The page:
The University of Minnesota will soon be overseen by a new Board of Regents – the body to whom the U of M's president answers – headlined by a combination of new and returning faces.
In a joint session of the state Legislature Wednesday night, lawmakers appointed five people to the 12-member board.
Two are actually incumbents whose six-year terms were up – one of those, retired Mayo Clinic Dr. Patricia Simmons, will begin a rare third term, according to Star Tribune.
In another unusual move, the legislature voted to bring a former regents member to the board, the paper reports. Darrin Rosha, a Maple Plain lawyer, was a student representative from 1989 to 1995. His was a last-minute nomination, the Pioneer Press writes. He'll finish out the remainder of David Larson's term – the board member died in October.
The paper notes the two new faces joining the roster are Michael Hsu and Thomas Anderson.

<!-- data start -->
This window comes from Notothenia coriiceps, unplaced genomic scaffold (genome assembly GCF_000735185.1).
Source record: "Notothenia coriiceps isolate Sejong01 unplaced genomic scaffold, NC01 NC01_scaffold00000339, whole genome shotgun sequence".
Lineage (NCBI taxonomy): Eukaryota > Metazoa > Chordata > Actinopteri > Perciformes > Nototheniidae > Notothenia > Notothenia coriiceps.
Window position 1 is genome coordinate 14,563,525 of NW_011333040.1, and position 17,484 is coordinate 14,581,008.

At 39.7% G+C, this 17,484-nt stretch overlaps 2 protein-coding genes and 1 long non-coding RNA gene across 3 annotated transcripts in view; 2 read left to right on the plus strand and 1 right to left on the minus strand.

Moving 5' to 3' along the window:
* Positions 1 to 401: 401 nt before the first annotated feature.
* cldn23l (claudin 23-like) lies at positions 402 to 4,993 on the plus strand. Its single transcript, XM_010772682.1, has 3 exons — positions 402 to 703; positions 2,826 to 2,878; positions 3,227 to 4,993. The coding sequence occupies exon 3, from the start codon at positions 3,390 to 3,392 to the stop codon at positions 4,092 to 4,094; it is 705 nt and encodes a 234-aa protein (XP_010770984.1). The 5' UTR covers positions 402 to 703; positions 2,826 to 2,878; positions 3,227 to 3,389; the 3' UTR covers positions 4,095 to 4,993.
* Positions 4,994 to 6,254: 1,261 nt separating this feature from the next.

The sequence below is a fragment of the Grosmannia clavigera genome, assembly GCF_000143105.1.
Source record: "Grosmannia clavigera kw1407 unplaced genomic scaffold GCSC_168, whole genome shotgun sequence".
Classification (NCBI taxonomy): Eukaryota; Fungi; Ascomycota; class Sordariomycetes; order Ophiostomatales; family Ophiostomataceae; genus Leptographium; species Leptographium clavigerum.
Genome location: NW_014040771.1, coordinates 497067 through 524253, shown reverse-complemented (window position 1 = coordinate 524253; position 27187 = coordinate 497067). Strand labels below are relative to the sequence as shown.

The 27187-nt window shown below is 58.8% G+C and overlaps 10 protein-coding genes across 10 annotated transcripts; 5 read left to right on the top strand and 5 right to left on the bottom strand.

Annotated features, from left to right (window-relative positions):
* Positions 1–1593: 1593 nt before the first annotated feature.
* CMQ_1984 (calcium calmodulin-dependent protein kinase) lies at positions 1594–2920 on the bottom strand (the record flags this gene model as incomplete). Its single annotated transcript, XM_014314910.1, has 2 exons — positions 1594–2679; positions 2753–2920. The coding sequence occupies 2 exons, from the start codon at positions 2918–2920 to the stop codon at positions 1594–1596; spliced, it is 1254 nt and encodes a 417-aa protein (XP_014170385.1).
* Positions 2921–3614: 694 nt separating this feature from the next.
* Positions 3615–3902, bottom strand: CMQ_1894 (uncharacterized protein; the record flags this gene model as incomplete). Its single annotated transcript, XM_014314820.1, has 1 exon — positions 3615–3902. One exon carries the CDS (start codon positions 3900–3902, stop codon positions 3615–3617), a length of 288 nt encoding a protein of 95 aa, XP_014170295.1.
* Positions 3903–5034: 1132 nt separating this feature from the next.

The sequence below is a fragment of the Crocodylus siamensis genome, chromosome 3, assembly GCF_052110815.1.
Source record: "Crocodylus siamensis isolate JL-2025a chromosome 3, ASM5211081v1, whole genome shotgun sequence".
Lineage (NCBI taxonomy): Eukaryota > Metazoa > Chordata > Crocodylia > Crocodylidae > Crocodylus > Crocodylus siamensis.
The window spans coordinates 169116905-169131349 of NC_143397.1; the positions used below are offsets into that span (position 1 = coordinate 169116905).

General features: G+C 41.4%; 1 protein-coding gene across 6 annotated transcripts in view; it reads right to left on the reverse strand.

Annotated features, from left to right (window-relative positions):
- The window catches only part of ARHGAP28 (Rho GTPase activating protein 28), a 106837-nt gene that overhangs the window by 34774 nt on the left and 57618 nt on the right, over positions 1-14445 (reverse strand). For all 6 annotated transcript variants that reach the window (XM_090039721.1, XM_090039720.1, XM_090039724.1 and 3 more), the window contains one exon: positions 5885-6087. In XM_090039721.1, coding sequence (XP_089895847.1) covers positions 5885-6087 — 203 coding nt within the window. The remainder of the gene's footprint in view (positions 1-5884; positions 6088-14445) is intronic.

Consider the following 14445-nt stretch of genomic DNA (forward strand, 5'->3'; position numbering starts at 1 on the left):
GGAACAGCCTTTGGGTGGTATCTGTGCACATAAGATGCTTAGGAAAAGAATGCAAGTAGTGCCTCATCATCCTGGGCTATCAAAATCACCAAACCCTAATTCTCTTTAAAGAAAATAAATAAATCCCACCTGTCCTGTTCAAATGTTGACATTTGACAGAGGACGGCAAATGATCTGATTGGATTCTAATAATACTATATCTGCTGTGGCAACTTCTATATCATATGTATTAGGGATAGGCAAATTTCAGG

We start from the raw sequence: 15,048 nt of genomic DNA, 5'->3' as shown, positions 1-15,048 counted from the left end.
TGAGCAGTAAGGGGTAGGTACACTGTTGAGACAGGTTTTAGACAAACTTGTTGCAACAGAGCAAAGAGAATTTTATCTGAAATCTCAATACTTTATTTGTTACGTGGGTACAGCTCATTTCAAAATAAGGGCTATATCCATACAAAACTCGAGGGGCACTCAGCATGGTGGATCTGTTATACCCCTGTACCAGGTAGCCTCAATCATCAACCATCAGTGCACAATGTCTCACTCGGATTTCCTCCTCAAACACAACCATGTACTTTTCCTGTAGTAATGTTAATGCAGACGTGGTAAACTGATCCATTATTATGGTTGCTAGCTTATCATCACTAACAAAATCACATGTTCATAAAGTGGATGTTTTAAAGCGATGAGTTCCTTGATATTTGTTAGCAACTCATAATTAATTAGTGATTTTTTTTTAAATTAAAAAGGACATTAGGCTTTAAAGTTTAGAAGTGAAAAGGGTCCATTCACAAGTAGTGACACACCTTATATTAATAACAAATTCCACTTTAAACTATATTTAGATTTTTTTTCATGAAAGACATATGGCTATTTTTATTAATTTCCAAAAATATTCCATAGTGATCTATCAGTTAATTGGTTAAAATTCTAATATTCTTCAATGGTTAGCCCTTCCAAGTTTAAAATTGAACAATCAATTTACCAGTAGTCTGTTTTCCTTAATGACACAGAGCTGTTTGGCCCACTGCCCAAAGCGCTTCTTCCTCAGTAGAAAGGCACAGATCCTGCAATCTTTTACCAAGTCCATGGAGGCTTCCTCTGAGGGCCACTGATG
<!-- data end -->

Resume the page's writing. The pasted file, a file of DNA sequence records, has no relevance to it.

The fifth member appointed Wednesday is incumbent regent and board chair Richard Beeson, the Minnesota Daily reports.
So what does the Board of Regents do?
A lot, actually.
Appointing, overseeing and, if necessary, replacing the U of M president are just a few of the tasks that fall to the board, according to its website.
Its other major responsibilities include approving major policies, educational programs and budgets – all while "enhancing the public image" of the University and assuring that the school's mission is fulfilled.
And how does the selection process work?
Similar to congressional races, board members are appointed from each of the state's eight congressional districts, the Associated Press reports. The remaining four represent the state "at large."
The five newly-appointed regents are representatives for specific congressional districts – the first, third, fourth, sixth and seventh.